Veronica Roberts

The Chick-fil-A fallout has taken a decidedly different turn and some are asking whether this is a civil rights, First Amendment rights issue or both.

The firestorm was ignited when the fast food chain's president and CEO Dan Cathy reportedly said that he believed in traditional marriage as stipulated in the Bible, which is another way of saying he is against same-sex marriage. Cathy is a very conservative, religious man, so much so that Chick-fil-A closes on Sundays, the day set aside as the Sabbath by many Christians.

The criticism was fast and furious, and many have called for the boycott of the chain. Gay rights groups say consumers should never bite into another Chick-fil-A sandwich again; "Sesame Street" has cut all ties, with the Jim Henson Company pulling their muppet toys from the kids meals; several towns are warning the chain to take their "intolerance" and skip their neck of the woods.

James Kenny, a Philadelphia city councilman, is the latest public official to throw more than his two cents into the fray, saying the chicken outlet should take its bigotry elsewhere and that they are not welcomed in his city.

The controversy has taken on a partisan political fight, as things seems to go in the U.S. these days. While most of the flack for the chicken franchise comes from the left, support comes from the right with conservatives like former Arkansas Gov. Mike Huckabee openly throwing his support behind the 1,600 restaurants. Turning the tables on critics, who are calling Cathy a bigot, Huckabee interestingly is also calling these critics bigots.

He took to Facebook this week calling for a "Chick-Fil-A Appreciation Day," writing that the criticism of the food chain was "vicious hate speech and intolerant bigotry." CNN reported on Friday that over 250,000 people have agreed to support the chicken outlet on that day.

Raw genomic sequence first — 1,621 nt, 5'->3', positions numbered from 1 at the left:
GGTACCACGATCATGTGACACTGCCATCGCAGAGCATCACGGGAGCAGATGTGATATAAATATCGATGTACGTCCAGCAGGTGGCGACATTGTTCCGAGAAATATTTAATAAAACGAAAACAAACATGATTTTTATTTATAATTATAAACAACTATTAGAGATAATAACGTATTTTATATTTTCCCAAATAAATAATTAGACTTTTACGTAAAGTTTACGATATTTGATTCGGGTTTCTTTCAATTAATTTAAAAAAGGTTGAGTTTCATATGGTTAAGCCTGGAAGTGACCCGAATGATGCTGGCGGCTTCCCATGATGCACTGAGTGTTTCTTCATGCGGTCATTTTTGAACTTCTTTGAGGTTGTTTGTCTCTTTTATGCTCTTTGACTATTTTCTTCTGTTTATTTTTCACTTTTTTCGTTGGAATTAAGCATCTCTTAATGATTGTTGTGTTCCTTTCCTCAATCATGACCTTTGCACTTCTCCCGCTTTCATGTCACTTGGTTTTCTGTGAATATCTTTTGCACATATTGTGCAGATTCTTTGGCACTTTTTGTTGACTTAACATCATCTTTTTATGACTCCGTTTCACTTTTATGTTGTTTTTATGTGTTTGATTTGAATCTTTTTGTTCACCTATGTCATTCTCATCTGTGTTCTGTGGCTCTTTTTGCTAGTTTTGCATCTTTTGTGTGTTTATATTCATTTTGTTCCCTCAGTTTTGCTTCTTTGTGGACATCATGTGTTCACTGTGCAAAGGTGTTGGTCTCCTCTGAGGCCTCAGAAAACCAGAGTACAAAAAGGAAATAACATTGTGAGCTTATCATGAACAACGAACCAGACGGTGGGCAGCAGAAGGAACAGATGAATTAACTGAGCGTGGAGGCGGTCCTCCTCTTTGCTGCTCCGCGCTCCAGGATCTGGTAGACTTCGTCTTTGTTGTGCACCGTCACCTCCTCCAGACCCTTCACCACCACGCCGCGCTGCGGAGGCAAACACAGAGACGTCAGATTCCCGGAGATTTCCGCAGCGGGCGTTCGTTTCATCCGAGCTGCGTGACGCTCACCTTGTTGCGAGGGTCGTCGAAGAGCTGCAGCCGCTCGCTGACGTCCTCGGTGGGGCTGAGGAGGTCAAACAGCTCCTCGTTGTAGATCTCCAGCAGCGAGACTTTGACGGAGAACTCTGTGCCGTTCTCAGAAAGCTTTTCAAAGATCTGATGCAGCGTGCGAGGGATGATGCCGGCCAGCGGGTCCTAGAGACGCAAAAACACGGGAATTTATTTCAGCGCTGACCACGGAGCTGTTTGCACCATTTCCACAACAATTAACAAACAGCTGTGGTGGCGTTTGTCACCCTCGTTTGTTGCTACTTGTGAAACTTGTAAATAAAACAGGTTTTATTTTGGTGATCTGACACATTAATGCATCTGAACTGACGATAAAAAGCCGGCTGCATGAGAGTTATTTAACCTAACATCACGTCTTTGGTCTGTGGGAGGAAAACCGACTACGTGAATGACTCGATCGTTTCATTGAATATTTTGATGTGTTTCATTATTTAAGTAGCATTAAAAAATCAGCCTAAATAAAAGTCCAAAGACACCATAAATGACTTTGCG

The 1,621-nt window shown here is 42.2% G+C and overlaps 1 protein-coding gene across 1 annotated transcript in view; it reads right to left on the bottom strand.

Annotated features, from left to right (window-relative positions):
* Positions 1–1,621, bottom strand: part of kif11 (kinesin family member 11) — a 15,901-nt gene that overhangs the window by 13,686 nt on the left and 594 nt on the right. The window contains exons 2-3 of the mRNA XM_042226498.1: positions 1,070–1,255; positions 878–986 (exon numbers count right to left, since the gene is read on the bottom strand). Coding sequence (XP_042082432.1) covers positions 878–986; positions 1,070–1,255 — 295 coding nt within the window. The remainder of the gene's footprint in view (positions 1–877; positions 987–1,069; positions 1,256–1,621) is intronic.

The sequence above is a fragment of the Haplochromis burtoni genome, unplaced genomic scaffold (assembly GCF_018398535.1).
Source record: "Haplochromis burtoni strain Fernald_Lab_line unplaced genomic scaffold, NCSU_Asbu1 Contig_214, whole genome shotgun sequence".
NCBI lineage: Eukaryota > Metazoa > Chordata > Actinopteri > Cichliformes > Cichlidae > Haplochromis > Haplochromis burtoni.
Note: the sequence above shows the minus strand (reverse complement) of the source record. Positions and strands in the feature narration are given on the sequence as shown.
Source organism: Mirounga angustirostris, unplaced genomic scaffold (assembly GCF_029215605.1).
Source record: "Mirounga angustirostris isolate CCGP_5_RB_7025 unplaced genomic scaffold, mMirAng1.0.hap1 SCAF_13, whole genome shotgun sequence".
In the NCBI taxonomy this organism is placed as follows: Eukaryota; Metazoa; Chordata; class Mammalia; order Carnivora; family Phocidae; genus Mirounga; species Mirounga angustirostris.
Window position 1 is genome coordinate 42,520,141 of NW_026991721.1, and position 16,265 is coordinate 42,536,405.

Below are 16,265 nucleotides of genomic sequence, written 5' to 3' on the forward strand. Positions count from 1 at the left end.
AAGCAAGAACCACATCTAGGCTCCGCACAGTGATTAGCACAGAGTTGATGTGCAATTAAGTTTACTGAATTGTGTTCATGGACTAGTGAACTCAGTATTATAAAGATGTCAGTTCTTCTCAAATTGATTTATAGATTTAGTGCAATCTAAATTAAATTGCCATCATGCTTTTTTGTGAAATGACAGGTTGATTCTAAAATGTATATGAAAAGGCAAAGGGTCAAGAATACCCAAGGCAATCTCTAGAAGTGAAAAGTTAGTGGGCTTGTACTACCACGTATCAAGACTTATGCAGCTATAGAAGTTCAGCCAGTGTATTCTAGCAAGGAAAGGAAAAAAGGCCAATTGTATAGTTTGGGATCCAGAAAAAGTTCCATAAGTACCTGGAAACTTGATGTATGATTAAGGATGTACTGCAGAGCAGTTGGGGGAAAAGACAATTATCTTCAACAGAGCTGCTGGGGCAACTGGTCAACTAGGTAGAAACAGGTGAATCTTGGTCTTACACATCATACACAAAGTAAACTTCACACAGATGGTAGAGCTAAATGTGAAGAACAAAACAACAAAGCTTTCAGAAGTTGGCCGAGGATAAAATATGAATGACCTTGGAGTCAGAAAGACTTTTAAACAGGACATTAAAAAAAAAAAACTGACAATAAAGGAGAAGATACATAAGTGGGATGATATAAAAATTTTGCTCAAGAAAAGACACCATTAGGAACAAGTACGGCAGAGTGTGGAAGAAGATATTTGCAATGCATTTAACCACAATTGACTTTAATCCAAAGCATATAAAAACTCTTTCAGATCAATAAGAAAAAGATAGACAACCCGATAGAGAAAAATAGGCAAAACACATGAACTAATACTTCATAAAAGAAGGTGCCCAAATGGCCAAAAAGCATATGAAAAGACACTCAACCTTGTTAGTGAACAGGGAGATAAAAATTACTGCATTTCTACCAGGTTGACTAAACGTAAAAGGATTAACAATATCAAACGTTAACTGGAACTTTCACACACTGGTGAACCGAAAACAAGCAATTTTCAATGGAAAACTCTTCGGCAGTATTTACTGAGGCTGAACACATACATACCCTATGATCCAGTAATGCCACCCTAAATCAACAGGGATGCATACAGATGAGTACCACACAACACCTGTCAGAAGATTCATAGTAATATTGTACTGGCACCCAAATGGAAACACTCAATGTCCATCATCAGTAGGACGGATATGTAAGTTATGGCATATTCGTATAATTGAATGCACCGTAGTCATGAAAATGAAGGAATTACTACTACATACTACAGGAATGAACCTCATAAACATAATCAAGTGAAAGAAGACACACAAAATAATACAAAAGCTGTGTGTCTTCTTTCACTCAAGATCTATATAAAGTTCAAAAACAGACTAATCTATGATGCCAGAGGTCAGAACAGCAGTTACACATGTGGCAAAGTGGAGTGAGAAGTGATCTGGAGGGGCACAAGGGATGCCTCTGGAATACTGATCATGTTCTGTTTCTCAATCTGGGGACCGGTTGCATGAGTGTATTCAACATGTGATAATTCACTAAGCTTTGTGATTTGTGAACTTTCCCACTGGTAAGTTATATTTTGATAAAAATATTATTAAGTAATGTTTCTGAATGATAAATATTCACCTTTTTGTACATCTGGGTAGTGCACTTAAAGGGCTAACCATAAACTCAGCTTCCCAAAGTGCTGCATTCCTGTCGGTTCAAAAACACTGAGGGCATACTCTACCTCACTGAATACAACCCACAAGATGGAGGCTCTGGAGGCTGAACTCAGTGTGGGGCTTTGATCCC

Amid all the partisan, pandering noise, some are asking a few sobering questions. Is Cathy's statement free speech, thus protected under the First Amendment or is being against gay marriage a civil rights issue? Futhermore, are those mayors barring the chicken chain from opening restaurants in their town violating Chick-Fil-A's proprietary rights, which are covered under the Civil Rights Act?

Gay marriage has not been legalized on the federal level, only by six States: New York, Vermont, Massachusets, Iowa, New Hampshire and Connecticut. Washington D.C. and two Native American tribes--Oregon Coquille and Washington State's Suquamish -- also recognize same-sex marriages as legal.

President Obama only recently spoke out in support of equal marriage rights for all, when he was "publicly prodded" by Vice President Biden. Many states still vehemently oppose same-sex marriage, citing traditional, biblical unions are the only morally right ones.

Blacks were once legally discriminated against on a national level and institutionalized racism was dealt with only 48 years ago with the passing of the Civil Rights Act in 1964. Businesses, schools and neighborhoods were legally forced to integrate, to hire, rent and sell properties to every American and were barred from discriminating based on race, religion, sex, diabilities, ethnicity or creed.

Gay and lesbian advocacy groups say their right to marry is the same--a civil rights issue. Do you agree? Let's keep in mind that marriage is first and foremost a legal act. Religion comes second. One cannot legally marry in a church or religious ceremony without a marriage license.

Incidentally, some critics of the Chick-fil-A president's anti-gay marriage statement say he is a hypocrite, for his restaurants serve bacon, though pork is prohibited in the same Bible he is using to defend his anti-gay sentiments.

What do you think? Let's have a civil conversation, no pun intended.

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